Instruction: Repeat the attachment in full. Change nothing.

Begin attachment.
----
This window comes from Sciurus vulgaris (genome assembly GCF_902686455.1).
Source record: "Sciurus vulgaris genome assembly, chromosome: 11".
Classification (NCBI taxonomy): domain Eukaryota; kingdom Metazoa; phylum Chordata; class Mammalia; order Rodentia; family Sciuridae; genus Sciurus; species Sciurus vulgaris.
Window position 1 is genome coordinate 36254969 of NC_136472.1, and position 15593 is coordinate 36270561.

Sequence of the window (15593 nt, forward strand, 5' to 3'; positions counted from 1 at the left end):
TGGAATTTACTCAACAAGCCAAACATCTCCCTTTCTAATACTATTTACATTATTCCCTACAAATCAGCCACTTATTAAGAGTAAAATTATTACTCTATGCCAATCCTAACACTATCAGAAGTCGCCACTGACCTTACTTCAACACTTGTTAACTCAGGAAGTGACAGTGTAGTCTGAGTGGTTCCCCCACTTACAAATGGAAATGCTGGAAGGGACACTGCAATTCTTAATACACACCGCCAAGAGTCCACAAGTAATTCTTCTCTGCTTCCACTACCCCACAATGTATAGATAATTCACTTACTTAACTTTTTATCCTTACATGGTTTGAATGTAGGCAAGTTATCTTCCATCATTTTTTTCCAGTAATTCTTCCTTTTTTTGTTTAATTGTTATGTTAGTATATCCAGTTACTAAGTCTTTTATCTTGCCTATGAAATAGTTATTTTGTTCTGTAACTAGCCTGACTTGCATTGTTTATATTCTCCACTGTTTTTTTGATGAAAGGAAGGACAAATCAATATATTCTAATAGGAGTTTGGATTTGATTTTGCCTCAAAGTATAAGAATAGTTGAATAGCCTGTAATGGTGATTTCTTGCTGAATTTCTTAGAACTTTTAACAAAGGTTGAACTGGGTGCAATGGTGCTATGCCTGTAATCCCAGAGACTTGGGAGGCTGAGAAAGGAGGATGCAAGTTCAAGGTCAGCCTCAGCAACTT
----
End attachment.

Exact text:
This window comes from Sciurus vulgaris (genome assembly GCF_902686455.1).
Source record: "Sciurus vulgaris genome assembly, chromosome: 11".
Classification (NCBI taxonomy): domain Eukaryota; kingdom Metazoa; phylum Chordata; class Mammalia; order Rodentia; family Sciuridae; genus Sciurus; species Sciurus vulgaris.
Window position 1 is genome coordinate 36254969 of NC_136472.1, and position 15593 is coordinate 36270561.

Sequence of the window (15593 nt, forward strand, 5' to 3'; positions counted from 1 at the left end):
TGGAATTTACTCAACAAGCCAAACATCTCCCTTTCTAATACTATTTACATTATTCCCTACAAATCAGCCACTTATTAAGAGTAAAATTATTACTCTATGCCAATCCTAACACTATCAGAAGTCGCCACTGACCTTACTTCAACACTTGTTAACTCAGGAAGTGACAGTGTAGTCTGAGTGGTTCCCCCACTTACAAATGGAAATGCTGGAAGGGACACTGCAATTCTTAATACACACCGCCAAGAGTCCACAAGTAATTCTTCTCTGCTTCCACTACCCCACAATGTATAGATAATTCACTTACTTAACTTTTTATCCTTACATGGTTTGAATGTAGGCAAGTTATCTTCCATCATTTTTTTCCAGTAATTCTTCCTTTTTTTGTTTAATTGTTATGTTAGTATATCCAGTTACTAAGTCTTTTATCTTGCCTATGAAATAGTTATTTTGTTCTGTAACTAGCCTGACTTGCATTGTTTATATTCTCCACTGTTTTTTTGATGAAAGGAAGGACAAATCAATATATTCTAATAGGAGTTTGGATTTGATTTTGCCTCAAAGTATAAGAATAGTTGAATAGCCTGTAATGGTGATTTCTTGCTGAATTTCTTAGAACTTTTAACAAAGGTTGAACTGGGTGCAATGGTGCTATGCCTGTAATCCCAGAGACTTGGGAGGCTGAGAAAGGAGGATGCAAGTTCAAGGTCAGCCTCAGCAACTT